"Mabruk" Mubarak

Ironically, the temperature in Cairo today was a balmy 94 degrees compared to Washington's oppressively steamy 97 degrees. But that did not deter 81-year-old Egyptian President Hosni Mubarak from winging into DC for encouraging meetings with President Obama, Vice President Biden and Secretary of State Clinton to reinvigorate Egypt's pivotal diplomatic role in forging the outlines of an Obama doctrine for the Middle East.

The timing of Mubarak's visit is somewhat unusual. Mubarak has not visited Washington in over 5 years because of an icy relationship with the Bush administration, and the Capitol is pretty well empty what with Congress on summer break along with many of the 4th estate who would normally cover the visit.

However, President Obama is anxious to leverage his outreach to the Muslim world with strategic policy initiatives that would reinvigorate America's role in forging a durable peace. Mubarak, for both domestic and regional reasons, shares the president's goal of moving the Middle East peace process off dead center, and is as well positioned now as any Arab leader to be Washington's go-to guy in the Arab world, once again. Despite Egypt's internal travails and concern over its human rights record, particularly toward Mubarak's domestic opponents, few in Washington would argue that Egypt and its stable leadership succession are essential to American security in the Middle East.

With the Ramadan holy month beginning next week, both leaders were eager to assess their regional diplomatic options, particularly with respect to Iran's nuclear program pending President Obama's September deadline for assessing Tehran's compliance with UN Security Council resolutions to cease its nuclear program.

It was just a little over two months ago when President Obama traveled to Cairo to deliver his landmark address to the Muslim world. By all accounts, Mubarak and Obama were then able to establish the beginnings of a comfortable and warm working relationship, especially following Obama's very disappointing visit to Saudi Arabia just twenty four hours before landing in Cairo.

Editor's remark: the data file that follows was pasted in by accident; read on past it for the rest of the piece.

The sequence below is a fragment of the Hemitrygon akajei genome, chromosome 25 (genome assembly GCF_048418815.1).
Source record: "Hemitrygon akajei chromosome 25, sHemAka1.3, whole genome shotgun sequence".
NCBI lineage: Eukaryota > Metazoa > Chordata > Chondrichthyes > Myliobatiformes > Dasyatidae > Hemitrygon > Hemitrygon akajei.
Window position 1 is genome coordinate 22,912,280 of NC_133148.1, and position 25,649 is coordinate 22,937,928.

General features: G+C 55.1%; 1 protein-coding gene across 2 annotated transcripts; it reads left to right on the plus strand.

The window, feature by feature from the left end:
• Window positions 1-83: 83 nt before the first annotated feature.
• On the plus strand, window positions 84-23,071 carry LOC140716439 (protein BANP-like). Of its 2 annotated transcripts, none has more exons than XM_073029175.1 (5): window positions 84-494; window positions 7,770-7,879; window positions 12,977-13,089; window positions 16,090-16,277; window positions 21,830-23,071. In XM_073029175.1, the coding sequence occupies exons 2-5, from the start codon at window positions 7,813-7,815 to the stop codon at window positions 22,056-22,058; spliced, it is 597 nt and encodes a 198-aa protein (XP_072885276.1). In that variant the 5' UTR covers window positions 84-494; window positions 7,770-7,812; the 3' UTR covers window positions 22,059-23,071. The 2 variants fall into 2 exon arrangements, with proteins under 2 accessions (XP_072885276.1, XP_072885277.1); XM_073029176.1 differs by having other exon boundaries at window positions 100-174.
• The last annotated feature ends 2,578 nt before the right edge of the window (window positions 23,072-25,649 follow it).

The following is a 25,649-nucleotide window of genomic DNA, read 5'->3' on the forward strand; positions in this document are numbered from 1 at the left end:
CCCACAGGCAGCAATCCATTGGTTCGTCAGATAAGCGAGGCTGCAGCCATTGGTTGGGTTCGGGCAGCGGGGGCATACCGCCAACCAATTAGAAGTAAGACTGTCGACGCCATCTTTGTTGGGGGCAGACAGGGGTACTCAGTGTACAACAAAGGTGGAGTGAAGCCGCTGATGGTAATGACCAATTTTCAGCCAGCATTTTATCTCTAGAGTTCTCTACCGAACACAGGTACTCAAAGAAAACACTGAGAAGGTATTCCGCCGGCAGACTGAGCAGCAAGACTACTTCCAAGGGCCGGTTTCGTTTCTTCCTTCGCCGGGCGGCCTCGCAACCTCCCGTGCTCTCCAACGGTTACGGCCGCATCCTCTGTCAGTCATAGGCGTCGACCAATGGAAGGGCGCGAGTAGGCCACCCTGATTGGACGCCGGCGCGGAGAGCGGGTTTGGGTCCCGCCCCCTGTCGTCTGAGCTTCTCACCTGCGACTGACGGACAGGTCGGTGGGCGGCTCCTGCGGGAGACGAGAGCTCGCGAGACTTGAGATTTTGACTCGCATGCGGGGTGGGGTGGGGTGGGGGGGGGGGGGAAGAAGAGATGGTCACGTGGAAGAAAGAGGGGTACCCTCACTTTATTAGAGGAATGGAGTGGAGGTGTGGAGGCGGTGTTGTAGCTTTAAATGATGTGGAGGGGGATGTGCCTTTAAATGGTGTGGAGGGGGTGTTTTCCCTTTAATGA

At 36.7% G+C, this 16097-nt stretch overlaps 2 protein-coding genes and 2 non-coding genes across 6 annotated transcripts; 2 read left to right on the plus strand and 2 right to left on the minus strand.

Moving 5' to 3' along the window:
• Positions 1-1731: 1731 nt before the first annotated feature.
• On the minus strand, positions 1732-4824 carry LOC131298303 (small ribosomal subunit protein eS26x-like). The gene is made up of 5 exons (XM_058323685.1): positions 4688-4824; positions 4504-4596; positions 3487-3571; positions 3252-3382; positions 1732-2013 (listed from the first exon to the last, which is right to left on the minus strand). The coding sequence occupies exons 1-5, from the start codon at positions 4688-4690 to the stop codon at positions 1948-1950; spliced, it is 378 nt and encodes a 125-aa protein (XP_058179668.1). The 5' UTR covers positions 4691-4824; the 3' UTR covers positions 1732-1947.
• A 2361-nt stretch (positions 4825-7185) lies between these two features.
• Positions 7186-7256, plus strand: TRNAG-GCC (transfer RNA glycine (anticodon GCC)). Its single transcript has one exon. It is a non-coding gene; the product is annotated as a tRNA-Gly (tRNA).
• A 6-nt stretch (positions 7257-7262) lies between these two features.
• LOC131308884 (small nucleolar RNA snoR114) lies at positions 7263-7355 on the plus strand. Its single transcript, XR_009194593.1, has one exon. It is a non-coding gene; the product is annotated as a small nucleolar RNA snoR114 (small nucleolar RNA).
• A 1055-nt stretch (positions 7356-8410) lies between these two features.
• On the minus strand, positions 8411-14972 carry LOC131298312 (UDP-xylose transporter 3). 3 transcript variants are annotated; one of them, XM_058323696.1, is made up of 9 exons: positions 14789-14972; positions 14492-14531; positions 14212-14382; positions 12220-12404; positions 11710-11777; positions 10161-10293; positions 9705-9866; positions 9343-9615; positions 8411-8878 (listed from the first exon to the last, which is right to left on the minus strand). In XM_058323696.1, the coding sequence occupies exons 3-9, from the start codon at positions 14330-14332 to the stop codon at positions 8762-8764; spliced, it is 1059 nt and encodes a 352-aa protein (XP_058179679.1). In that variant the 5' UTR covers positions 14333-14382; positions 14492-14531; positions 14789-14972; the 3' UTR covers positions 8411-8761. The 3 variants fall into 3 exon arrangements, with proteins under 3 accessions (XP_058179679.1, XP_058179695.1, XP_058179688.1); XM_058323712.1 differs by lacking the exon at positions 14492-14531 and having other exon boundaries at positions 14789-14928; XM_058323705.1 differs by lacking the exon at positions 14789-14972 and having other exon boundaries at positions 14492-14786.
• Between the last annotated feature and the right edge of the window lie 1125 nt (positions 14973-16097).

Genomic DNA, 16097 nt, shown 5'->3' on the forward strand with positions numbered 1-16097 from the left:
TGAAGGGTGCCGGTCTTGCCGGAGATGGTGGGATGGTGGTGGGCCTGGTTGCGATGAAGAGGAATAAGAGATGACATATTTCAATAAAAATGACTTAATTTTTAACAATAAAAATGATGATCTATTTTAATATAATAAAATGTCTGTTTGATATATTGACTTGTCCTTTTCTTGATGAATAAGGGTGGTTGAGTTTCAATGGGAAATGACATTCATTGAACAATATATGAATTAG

During Obama's brief stopover in Riyadh Saudi King Abdullah unexpectedly cold-shouldered the president's entreaties to undertake several confidence building gestures toward Israel in order to reinvigorate Israeli public support for a two state solution. As the promoter of the Arab League's peace initiative, the Obama administration was counting on the Saudis to begin walking the walk of peace, rather than merely talking a big talk about a peace plan the King has yet to risk anything for.

Obama had devoted considerable effort courting the Saudi monarch and the Saudis knew full well what president Obama was hoping to achieve, so the unexpected Saudi diplomatic brush-off was not received well at all within the administration and Egypt became the intended beneficiary -- not that Egypt was in any more of a mood to push the Saudis or other Arab states into such gestures.

Saudi hesitancy is not completely without reason even if the Saudis owed it to Obama to avoid a pre-Cairo speech diplomatic dead zone. After all, with Israel's leadership ever reluctant to fully embrace the concept of a two state solution and shut down all settlement construction activity, the Saudis are holding out for more tangible evidence of Israel's good faith, as well.

The low-key nature of Mubarak's late August visit belies a critical moment in the Middle East and Egypt's increasingly central role as a linchpin in Washington's diplomatic initiatives.